Skip to main content

Mental Health - access to support and help (and factsheet)

Information & support for people living with a mental health problem and their carers

When you’re living with a mental health problem, or supporting someone who is, having access to the right information - about a condition, treatment options, or practical issues - is vital. Here is some information, so you can find out about the support available to you. Referrals to mental health services are made via the Berkshire Healthcare NHS Trust Common Point of Entry (CPE), but you may find some of the other sources of support in this service guide mean that you can find the support you need without making a referral to CPE.  Their details can be found later in this guide.

What Is Mental Health?

Mental health includes our emotional, psychological, and social well-being. It affects how we think, feel, and act. It also helps determine how we handle stress, relate to others, and make choices. Mental health is important at every stage of life, from childhood and adolescence through adulthood.

Over the course of your life, if you experience mental health problems, your thinking, mood, and behavior could be affected. Many factors contribute to mental health problems, including:

  • Biological factors, such as genes or brain chemistry
  • Life experiences, such as trauma or abuse
  • Family history of mental health problems

Mental health problems are common but help is available. People with mental health problems can get better and many recover completely.

Early Warning Signs

Not sure if you or someone you know is living with mental health problems? Experiencing one or more of the following feelings or behaviors can be an early warning sign of a problem:

  • Eating or sleeping too much or too little
  • Pulling away from people and usual activities
  • Having low or no energy
  • Feeling numb or like nothing matters
  • Having unexplained aches and pains
  • Feeling helpless or hopeless
  • Smoking, drinking, or using drugs more than usual
  • Feeling unusually confused, forgetful, on edge, angry, upset, worried, or scared
  • Yelling or fighting with family and friends
  • Experiencing severe mood swings that cause problems in relationships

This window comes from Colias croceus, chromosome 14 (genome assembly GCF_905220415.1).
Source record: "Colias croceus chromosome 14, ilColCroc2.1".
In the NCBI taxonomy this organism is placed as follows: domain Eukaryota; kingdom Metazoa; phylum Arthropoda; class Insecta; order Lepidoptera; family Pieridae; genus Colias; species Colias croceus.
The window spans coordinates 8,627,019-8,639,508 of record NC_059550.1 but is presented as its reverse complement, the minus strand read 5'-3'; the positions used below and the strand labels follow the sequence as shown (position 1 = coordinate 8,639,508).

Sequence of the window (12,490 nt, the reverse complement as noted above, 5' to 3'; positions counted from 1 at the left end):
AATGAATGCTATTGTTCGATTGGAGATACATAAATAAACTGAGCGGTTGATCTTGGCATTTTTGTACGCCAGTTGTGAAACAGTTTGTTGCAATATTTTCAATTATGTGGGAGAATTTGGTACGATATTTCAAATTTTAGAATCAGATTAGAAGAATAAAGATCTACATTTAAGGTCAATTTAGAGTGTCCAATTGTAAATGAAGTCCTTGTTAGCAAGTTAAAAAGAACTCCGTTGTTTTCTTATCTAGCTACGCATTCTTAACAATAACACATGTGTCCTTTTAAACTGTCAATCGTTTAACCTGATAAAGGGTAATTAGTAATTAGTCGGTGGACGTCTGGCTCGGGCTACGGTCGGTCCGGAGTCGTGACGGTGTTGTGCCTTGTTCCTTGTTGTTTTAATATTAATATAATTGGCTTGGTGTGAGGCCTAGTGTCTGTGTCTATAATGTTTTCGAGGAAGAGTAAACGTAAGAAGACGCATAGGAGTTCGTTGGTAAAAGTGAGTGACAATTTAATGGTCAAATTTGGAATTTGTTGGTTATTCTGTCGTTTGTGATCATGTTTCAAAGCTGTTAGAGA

• Having persistent thoughts and memories you can’t get out of your head
  • Hearing voices or believing things that are not true
  • Thinking of harming yourself or others
  • Inability to perform daily tasks like taking care of your kids or getting to work or school

Learn more about specific mental health problems.

Reference: https://www.mentalhealth.gov/basics/what-is-mental-health/

Where to find Help in an emergency?

  • Please call 999 if you or someone you support needs help in a life threatening emergency
  • Suicidal thoughts:  If you feel you or someone you care for is in imminent danger of taking their life, please:
  • Dial 999 or go to your nearest Accident and Emergency department (A&E) or
  • talk to your GP, or
  • Phone the Common point of Entry 0300 365 0300 on working days until 8pm
  • and/or the Crisis Team at any time on 0300 365 9999

If you are frightened by the thought that you might harm yourself you could:

The Samaritans can be contacted on 08457 90 90 90 – open 24 hours a day or visit their website at http://www.samaritans.org/ 

What are other sources of support?

How can I access the right support?

Your GP or other professional may refer you for help to the Common Point of Entry – the access point for specialist mental health support.  You can also refer yourself if you think you need support due to your mental illness.

The contact details are:

Berkshire Healthcare NHS Foundation Trust, Common Point of Entry
2nd Floor, The Old Forge
45-47 Peach Street
Wokingham RG40 1XJ    Phone: 0300 365 0300 or Email: Bks-tr.referralhub@nhs.uk 

Help for Carers

If you are a carer for someone you are also entitled an assessment of your needs which will determine what support is available.  This Reading Borough Council link gives more information to help you decide on what support you need.

You can complete a self assessment here also: http://beta.reading.gov.uk/carers

If you need more support than this, contact the Common Point of Entry as above.

Help for under 18s and Child and Adolescent Mental Health Services

You may need support as a carer – you could use the Reading Services Guide for carer advice and self assessment http://servicesguide.reading.gov.uk/kb5/reading/directory/home.page

or contact the Common Point of Entry for a referral for support.

Help for people with dementia

If you think you need advice or support due to dementia you should visit your GP in the first instance. 

You may also find some helpful advice in this Services Guide.

General advice and information

The mental health pages within this services guide provide links to sources of advice and support that you may wish to follow up. You may also want to look at other aspects of the Reading Services Guide that may apply to your situation, such as how to access disability equipment, employment advice, social or housing support: www.reading.gov.uk/servicesguide

Berkshire Healthcare Foundation NHS Trust provides specialist support services including mental health teams. Contact details for teams and all the services provided by them can be found on their website here:  http://www.berkshirehealthcare.nhs.uk/page.asp?fldArea=2&fldMenu=0&fldSubMenu=0&fldKey=3

But if new to services you will need to access these via the Common Point of Entry as mentioned throughout these pages.

If you are a group or organisation that would like to be represented within the services guide please add your details using the contact us form provided to add to the available support for people.

Find local support for Mental Health services by downloading the factsheet below.